The argument seemed tendentious at best -- but there was a bigger problem. As numerous bloggers quickly pointed out, Merkin's parenthetical disclosure -- "I did not know Mr. Madoff nor did I invest with his firm, but have a sibling who did business with him" -- didn't come anywhere close to fully informing readers about her personal tie to the case.
That sibling is Ezra Merkin, the financier and former chairman of GMAC, who was the second-largest institutional investor in Madoff's funds, losing billions of other people's money. In a civil suit filed this week by New York Attorney General Andrew Cuomo, Ezra Merkin, who collected over $40 million from Madoff's funds, was charged with "betraying hundreds of investors" by lying to them about how much of their money he had invested with Madoff, and by failing to disclose conflicts of interest.
But the Times doesn't appear to agree that the disclosure was inadequate enough to fix -- even now that Ezra Merkin has been formally charged by state authorities in connection with Madoff's scheme. In a brief phone interview, editorial page editor Andrew Rosenthal told TPMmuckraker that he had no plans to revisit the issue, even to edit the online version of the now-17-day-old article to offer readers fuller disclosure.
Indeed, Rosenthal appeared dismissive. "I answered this call against my better judgment," he said. "I thought you had something more substantive you wanted to talk about."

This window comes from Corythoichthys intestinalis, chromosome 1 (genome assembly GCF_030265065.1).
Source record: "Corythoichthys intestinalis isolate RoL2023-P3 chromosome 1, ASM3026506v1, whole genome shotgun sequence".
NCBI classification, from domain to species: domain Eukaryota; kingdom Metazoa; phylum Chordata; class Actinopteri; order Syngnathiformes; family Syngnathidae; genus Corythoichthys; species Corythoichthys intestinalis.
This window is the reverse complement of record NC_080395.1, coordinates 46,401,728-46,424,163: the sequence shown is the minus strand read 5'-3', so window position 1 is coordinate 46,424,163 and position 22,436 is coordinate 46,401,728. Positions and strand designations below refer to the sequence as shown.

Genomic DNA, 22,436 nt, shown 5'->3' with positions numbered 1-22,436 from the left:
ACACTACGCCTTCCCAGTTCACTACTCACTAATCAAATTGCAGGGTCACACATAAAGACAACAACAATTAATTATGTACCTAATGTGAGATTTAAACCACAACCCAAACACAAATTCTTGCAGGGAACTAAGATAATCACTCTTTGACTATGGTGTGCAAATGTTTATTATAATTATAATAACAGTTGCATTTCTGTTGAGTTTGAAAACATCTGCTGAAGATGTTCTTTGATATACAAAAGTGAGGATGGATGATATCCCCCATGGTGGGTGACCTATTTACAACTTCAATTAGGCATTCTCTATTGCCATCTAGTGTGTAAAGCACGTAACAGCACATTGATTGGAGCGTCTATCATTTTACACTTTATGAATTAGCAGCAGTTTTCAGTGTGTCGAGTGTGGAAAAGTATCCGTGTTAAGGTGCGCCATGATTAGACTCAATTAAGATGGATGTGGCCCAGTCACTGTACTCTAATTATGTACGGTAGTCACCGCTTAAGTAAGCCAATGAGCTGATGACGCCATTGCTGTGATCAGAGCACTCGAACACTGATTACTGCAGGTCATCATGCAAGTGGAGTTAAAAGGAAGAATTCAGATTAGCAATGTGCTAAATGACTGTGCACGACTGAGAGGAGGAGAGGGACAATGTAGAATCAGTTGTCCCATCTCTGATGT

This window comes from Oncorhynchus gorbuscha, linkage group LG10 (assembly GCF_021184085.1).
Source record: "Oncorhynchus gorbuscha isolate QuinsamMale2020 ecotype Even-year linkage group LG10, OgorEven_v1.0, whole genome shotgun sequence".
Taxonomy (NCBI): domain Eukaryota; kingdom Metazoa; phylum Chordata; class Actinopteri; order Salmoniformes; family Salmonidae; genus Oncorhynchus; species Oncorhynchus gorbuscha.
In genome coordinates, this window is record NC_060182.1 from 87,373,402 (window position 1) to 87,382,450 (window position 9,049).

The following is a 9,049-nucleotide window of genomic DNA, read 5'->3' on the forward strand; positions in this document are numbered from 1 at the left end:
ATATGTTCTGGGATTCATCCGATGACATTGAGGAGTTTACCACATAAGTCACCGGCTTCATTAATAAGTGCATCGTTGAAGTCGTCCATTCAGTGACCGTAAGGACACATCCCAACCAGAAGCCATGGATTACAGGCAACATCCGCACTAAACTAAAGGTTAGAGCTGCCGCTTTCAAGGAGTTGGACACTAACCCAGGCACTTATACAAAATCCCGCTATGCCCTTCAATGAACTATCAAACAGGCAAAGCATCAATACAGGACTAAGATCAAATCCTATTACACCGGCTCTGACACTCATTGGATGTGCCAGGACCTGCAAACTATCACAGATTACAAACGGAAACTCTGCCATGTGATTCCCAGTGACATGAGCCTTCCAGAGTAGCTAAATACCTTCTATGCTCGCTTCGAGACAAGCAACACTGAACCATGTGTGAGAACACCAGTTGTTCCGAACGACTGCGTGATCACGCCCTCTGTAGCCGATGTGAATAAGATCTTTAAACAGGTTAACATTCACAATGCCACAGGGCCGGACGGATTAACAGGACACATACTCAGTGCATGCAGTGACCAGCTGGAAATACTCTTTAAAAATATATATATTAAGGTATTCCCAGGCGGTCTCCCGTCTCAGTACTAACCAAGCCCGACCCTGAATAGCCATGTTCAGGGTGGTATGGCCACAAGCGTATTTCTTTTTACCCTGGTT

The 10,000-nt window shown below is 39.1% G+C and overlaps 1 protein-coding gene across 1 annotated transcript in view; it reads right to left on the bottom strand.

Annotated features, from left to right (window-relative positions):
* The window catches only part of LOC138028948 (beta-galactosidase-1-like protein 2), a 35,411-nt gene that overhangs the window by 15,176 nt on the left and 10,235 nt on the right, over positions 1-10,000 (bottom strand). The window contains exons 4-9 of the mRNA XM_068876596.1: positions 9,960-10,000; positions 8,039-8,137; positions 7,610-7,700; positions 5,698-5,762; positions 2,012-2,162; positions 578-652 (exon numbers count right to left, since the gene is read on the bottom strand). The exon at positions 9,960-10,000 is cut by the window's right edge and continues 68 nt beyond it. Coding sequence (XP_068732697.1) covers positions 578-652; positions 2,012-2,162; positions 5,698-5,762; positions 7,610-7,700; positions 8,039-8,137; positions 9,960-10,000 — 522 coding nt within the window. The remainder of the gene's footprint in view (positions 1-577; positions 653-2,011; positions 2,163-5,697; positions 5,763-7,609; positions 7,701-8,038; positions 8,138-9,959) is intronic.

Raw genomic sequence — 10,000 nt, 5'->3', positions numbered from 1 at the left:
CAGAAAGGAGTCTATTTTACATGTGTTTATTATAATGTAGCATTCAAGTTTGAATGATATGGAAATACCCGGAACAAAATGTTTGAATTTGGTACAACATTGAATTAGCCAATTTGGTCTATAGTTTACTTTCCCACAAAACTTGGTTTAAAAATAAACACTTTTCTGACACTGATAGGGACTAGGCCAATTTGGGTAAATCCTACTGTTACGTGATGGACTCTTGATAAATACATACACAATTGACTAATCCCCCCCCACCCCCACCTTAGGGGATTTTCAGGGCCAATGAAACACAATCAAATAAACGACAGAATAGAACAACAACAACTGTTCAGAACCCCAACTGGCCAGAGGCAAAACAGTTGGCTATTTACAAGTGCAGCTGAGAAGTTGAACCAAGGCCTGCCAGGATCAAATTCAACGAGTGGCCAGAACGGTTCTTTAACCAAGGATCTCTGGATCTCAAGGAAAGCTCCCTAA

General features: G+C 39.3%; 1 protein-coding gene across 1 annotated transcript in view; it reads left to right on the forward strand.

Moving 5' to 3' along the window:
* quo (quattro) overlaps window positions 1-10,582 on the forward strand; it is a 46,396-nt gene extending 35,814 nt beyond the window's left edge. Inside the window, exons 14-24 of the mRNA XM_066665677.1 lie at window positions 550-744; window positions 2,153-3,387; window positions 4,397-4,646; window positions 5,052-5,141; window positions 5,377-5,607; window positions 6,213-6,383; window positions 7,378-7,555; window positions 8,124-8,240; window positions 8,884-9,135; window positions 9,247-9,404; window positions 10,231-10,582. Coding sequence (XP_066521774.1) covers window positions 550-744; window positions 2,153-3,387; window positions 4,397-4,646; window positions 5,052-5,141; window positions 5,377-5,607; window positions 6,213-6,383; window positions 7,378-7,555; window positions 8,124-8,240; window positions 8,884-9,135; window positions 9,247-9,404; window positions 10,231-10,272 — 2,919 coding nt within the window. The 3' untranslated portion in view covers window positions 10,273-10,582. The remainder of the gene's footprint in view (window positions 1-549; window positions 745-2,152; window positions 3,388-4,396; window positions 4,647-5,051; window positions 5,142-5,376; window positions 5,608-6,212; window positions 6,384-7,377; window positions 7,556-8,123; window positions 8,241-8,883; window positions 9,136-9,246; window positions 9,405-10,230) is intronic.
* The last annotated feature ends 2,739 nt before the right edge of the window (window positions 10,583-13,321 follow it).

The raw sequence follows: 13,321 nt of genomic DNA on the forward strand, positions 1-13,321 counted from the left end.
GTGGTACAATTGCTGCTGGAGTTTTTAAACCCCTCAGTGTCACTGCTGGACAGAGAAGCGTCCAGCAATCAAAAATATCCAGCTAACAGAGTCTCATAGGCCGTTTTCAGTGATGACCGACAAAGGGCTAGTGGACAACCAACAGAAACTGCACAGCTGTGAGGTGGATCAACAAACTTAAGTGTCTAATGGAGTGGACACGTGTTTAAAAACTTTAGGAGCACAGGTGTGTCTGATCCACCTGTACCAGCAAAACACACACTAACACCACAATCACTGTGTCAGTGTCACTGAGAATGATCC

Pressed as to whether or not he viewed the issue of disclosure in the Merkin op-ed as substantive, Rosenthal replied: "I'm just not interested in discussing it."
Rosenthal's view seems to run counter to that of the paper's public editor, Clark Hoyt, who told TPMmuckraker in an email sent this morning that he plans to address the issue in this Sunday's column. But as the tagline of Hoyt's email makes clear: "The public editor's opinions are his own and do not represent those of The New York Times."
Rosenthal's and the Times' siege mentality strategy is doubly puzzling given that initially he appeared to agree that there should have been more disclosure. Two days after the op-ed appeared, Gawker posted an email from Hoyt to a reader, in which the public editor wrote that "much more needed to be spelled out" about Daphne Merkin's conflict, and added that Rosenthal "agrees that there should have been greater disclosure," but "does not contemplate an editor's note."
Times spokeswoman Catherine Mathis did not immediately respond to a call requesting comment on the op-ed.